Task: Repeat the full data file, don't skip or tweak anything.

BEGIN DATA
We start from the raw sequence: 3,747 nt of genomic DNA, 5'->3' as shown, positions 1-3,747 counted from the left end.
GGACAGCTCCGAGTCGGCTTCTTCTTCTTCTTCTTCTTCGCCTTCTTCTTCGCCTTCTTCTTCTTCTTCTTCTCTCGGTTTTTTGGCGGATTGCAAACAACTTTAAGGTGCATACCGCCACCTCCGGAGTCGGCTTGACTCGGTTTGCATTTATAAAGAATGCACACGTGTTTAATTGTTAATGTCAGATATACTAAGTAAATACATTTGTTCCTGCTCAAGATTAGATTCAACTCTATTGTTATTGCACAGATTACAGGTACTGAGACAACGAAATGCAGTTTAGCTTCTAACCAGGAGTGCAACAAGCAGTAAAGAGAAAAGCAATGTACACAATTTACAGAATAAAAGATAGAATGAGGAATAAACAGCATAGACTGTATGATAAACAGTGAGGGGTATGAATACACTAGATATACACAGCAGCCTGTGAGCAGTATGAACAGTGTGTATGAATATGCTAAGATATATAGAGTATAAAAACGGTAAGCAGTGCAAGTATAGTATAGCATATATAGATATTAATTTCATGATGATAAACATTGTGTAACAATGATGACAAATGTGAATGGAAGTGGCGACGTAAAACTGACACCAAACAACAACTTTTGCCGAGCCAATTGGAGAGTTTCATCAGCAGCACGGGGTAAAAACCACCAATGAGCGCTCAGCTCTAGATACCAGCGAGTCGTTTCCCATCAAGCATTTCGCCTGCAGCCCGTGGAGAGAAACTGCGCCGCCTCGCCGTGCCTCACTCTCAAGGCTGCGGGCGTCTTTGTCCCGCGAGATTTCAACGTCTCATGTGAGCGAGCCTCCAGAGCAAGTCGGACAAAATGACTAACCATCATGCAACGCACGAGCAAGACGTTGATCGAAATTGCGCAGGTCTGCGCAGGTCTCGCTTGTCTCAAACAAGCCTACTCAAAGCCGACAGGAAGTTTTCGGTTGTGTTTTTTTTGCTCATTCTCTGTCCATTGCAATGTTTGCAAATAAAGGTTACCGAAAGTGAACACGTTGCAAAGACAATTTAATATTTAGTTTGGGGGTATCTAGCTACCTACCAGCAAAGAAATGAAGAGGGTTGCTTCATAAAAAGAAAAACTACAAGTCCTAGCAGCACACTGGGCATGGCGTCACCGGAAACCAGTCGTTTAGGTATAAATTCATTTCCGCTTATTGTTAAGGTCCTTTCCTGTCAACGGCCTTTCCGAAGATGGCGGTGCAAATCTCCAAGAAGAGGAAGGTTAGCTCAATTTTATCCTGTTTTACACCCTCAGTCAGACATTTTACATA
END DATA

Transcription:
We start from the raw sequence: 3,747 nt of genomic DNA, 5'->3' as shown, positions 1-3,747 counted from the left end.
GGACAGCTCCGAGTCGGCTTCTTCTTCTTCTTCTTCTTCGCCTTCTTCTTCGCCTTCTTCTTCTTCTTCTTCTCTCGGTTTTTTGGCGGATTGCAAACAACTTTAAGGTGCATACCGCCACCTCCGGAGTCGGCTTGACTCGGTTTGCATTTATAAAGAATGCACACGTGTTTAATTGTTAATGTCAGATATACTAAGTAAATACATTTGTTCCTGCTCAAGATTAGATTCAACTCTATTGTTATTGCACAGATTACAGGTACTGAGACAACGAAATGCAGTTTAGCTTCTAACCAGGAGTGCAACAAGCAGTAAAGAGAAAAGCAATGTACACAATTTACAGAATAAAAGATAGAATGAGGAATAAACAGCATAGACTGTATGATAAACAGTGAGGGGTATGAATACACTAGATATACACAGCAGCCTGTGAGCAGTATGAACAGTGTGTATGAATATGCTAAGATATATAGAGTATAAAAACGGTAAGCAGTGCAAGTATAGTATAGCATATATAGATATTAATTTCATGATGATAAACATTGTGTAACAATGATGACAAATGTGAATGGAAGTGGCGACGTAAAACTGACACCAAACAACAACTTTTGCCGAGCCAATTGGAGAGTTTCATCAGCAGCACGGGGTAAAAACCACCAATGAGCGCTCAGCTCTAGATACCAGCGAGTCGTTTCCCATCAAGCATTTCGCCTGCAGCCCGTGGAGAGAAACTGCGCCGCCTCGCCGTGCCTCACTCTCAAGGCTGCGGGCGTCTTTGTCCCGCGAGATTTCAACGTCTCATGTGAGCGAGCCTCCAGAGCAAGTCGGACAAAATGACTAACCATCATGCAACGCACGAGCAAGACGTTGATCGAAATTGCGCAGGTCTGCGCAGGTCTCGCTTGTCTCAAACAAGCCTACTCAAAGCCGACAGGAAGTTTTCGGTTGTGTTTTTTTTGCTCATTCTCTGTCCATTGCAATGTTTGCAAATAAAGGTTACCGAAAGTGAACACGTTGCAAAGACAATTTAATATTTAGTTTGGGGGTATCTAGCTACCTACCAGCAAAGAAATGAAGAGGGTTGCTTCATAAAAAGAAAAACTACAAGTCCTAGCAGCACACTGGGCATGGCGTCACCGGAAACCAGTCGTTTAGGTATAAATTCATTTCCGCTTATTGTTAAGGTCCTTTCCTGTCAACGGCCTTTCCGAAGATGGCGGTGCAAATCTCCAAGAAGAGGAAGGTTAGCTCAATTTTATCCTGTTTTACACCCTCAGTCAGACATTTTACATA